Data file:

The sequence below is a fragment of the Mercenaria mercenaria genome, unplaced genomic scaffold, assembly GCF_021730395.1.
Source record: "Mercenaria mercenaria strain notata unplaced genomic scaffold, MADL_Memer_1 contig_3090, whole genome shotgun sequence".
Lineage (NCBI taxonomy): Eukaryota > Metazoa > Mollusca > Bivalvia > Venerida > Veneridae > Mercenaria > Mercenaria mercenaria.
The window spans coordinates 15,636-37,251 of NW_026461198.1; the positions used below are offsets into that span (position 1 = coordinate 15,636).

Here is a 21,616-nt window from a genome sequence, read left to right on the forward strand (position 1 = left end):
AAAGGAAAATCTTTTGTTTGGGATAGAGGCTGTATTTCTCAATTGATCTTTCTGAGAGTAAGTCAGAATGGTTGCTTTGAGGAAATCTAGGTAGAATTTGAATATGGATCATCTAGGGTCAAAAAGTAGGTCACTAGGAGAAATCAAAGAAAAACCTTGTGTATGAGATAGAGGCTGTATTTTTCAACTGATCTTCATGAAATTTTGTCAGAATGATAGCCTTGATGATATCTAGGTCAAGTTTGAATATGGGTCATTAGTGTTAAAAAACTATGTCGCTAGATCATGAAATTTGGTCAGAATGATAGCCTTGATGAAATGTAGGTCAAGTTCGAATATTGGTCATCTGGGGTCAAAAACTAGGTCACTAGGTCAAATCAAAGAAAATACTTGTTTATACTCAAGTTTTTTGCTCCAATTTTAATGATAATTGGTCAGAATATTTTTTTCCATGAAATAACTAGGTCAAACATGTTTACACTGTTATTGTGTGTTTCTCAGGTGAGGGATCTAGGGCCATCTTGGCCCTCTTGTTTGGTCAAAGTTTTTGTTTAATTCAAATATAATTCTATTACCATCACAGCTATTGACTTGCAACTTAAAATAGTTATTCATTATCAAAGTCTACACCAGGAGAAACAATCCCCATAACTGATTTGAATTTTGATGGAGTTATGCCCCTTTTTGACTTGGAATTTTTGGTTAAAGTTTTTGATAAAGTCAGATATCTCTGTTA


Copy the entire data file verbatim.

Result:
The sequence below is a fragment of the Mercenaria mercenaria genome, unplaced genomic scaffold, assembly GCF_021730395.1.
Source record: "Mercenaria mercenaria strain notata unplaced genomic scaffold, MADL_Memer_1 contig_3090, whole genome shotgun sequence".
Lineage (NCBI taxonomy): Eukaryota > Metazoa > Mollusca > Bivalvia > Venerida > Veneridae > Mercenaria > Mercenaria mercenaria.
The window spans coordinates 15,636-37,251 of NW_026461198.1; the positions used below are offsets into that span (position 1 = coordinate 15,636).

Here is a 21,616-nt window from a genome sequence, read left to right on the forward strand (position 1 = left end):
AAAGGAAAATCTTTTGTTTGGGATAGAGGCTGTATTTCTCAATTGATCTTTCTGAGAGTAAGTCAGAATGGTTGCTTTGAGGAAATCTAGGTAGAATTTGAATATGGATCATCTAGGGTCAAAAAGTAGGTCACTAGGAGAAATCAAAGAAAAACCTTGTGTATGAGATAGAGGCTGTATTTTTCAACTGATCTTCATGAAATTTTGTCAGAATGATAGCCTTGATGATATCTAGGTCAAGTTTGAATATGGGTCATTAGTGTTAAAAAACTATGTCGCTAGATCATGAAATTTGGTCAGAATGATAGCCTTGATGAAATGTAGGTCAAGTTCGAATATTGGTCATCTGGGGTCAAAAACTAGGTCACTAGGTCAAATCAAAGAAAATACTTGTTTATACTCAAGTTTTTTGCTCCAATTTTAATGATAATTGGTCAGAATATTTTTTTCCATGAAATAACTAGGTCAAACATGTTTACACTGTTATTGTGTGTTTCTCAGGTGAGGGATCTAGGGCCATCTTGGCCCTCTTGTTTGGTCAAAGTTTTTGTTTAATTCAAATATAATTCTATTACCATCACAGCTATTGACTTGCAACTTAAAATAGTTATTCATTATCAAAGTCTACACCAGGAGAAACAATCCCCATAACTGATTTGAATTTTGATGGAGTTATGCCCCTTTTTGACTTGGAATTTTTGGTTAAAGTTTTTGATAAAGTCAGATATCTCTGTTA